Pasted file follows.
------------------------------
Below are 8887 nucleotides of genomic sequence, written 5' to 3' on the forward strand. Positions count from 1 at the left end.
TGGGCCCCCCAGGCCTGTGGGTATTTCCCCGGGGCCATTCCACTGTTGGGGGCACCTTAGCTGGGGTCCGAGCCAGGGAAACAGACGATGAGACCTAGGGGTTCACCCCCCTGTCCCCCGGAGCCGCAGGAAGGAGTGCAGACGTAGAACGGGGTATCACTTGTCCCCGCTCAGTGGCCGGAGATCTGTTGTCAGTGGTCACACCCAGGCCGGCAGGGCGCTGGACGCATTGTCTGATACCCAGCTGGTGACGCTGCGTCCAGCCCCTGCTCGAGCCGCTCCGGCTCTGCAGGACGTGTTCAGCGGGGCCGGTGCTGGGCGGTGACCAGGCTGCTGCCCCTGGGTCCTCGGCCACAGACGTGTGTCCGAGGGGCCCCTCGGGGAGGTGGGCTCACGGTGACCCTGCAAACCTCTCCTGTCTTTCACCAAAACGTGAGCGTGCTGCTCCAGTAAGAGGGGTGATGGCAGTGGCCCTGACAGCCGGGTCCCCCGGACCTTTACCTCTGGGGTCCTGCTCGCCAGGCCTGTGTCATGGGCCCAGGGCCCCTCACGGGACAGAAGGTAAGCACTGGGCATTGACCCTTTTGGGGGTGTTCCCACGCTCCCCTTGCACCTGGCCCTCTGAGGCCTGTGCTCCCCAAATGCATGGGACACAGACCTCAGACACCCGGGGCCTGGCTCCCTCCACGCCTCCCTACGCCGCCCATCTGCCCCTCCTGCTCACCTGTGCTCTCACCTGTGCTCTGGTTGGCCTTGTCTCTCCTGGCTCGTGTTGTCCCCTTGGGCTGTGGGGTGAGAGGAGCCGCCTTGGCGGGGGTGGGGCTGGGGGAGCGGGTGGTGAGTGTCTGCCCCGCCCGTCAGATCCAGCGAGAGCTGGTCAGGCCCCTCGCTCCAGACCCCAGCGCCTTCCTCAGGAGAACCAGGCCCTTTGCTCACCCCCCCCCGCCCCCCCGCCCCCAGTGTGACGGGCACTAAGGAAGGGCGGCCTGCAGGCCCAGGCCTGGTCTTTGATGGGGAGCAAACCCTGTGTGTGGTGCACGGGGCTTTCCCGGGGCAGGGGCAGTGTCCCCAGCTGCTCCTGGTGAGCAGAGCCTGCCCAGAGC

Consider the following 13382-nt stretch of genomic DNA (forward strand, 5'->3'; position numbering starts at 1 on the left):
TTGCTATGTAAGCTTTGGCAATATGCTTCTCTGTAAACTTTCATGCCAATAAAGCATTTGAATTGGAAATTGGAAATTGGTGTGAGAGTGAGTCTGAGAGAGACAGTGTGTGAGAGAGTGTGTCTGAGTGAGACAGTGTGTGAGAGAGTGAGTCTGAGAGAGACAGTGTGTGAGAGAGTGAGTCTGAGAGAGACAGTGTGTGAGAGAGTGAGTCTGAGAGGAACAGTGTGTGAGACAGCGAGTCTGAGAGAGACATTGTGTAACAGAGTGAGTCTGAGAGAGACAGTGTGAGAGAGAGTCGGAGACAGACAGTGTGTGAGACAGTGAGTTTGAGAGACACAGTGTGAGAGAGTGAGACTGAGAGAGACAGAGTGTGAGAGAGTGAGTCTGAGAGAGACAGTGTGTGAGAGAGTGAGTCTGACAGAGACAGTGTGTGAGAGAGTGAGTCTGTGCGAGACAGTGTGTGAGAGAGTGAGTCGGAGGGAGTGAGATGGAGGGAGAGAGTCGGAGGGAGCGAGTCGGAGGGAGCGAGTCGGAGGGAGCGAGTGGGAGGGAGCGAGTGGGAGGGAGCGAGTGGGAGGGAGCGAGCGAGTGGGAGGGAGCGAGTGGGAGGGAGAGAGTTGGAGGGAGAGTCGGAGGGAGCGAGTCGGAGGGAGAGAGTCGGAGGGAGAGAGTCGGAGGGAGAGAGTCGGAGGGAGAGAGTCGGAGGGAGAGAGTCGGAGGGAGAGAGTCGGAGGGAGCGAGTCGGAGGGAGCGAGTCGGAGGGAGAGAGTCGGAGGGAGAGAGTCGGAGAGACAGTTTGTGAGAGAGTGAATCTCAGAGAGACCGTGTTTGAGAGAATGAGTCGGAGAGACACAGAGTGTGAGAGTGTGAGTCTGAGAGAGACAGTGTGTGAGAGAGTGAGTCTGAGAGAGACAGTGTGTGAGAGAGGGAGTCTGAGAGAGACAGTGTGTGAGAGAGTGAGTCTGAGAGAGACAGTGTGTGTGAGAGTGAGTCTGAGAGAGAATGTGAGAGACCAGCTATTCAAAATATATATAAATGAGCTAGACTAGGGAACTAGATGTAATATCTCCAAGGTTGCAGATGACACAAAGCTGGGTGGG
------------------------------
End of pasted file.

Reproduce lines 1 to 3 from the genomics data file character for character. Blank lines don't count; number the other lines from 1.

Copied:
Below are 8887 nucleotides of genomic sequence, written 5' to 3' on the forward strand. Positions count from 1 at the left end.
TGGGCCCCCCAGGCCTGTGGGTATTTCCCCGGGGCCATTCCACTGTTGGGGGCACCTTAGCTGGGGTCCGAGCCAGGGAAACAGACGATGAGACCTAGGGGTTCACCCCCCTGTCCCCCGGAGCCGCAGGAAGGAGTGCAGACGTAGAACGGGGTATCACTTGTCCCCGCTCAGTGGCCGGAGATCTGTTGTCAGTGGTCACACCCAGGCCGGCAGGGCGCTGGACGCATTGTCTGATACCCAGCTGGTGACGCTGCGTCCAGCCCCTGCTCGAGCCGCTCCGGCTCTGCAGGACGTGTTCAGCGGGGCCGGTGCTGGGCGGTGACCAGGCTGCTGCCCCTGGGTCCTCGGCCACAGACGTGTGTCCGAGGGGCCCCTCGGGGAGGTGGGCTCACGGTGACCCTGCAAACCTCTCCTGTCTTTCACCAAAACGTGAGCGTGCTGCTCCAGTAAGAGGGGTGATGGCAGTGGCCCTGACAGCCGGGTCCCCCGGACCTTTACCTCTGGGGTCCTGCTCGCCAGGCCTGTGTCATGGGCCCAGGGCCCCTCACGGGACAGAAGGTAAGCACTGGGCATTGACCCTTTTGGGGGTGTTCCCACGCTCCCCTTGCACCTGGCCCTCTGAGGCCTGTGCTCCCCAAATGCATGGGACACAGACCTCAGACACCCGGGGCCTGGCTCCCTCCACGCCTCCCTACGCCGCCCATCTGCCCCTCCTGCTCACCTGTGCTCTCACCTGTGCTCTGGTTGGCCTTGTCTCTCCTGGCTCGTGTTGTCCCCTTGGGCTGTGGGGTGAGAGGAGCCGCCTTGGCGGGGGTGGGGCTGGGGGAGCGGGTGGTGAGTGTCTGCCCCGCCCGTCAGATCCAGCGAGAGCTGGTCAGGCCCCTCGCTCCAGACCCCAGCGCCTTCCTCAGGAGAACCAGGCCCTTTGCTCACCCCCCCCCGCCCCCCCGCCCCCAGTGTGACGGGCACTAAGGAAGGGCGGCCTGCAGGCCCAGGCCTGGTCTTTGATGGGGAGCAAACCCTGTGTGTGGTGCACGGGGCTTTCCCGGGGCAGGGGCAGTGTCCCCAGCTGCTCCTGGTGAGCAGAGCCTGCCCAGAGC

Consider the following 13382-nt stretch of genomic DNA (forward strand, 5'->3'; position numbering starts at 1 on the left):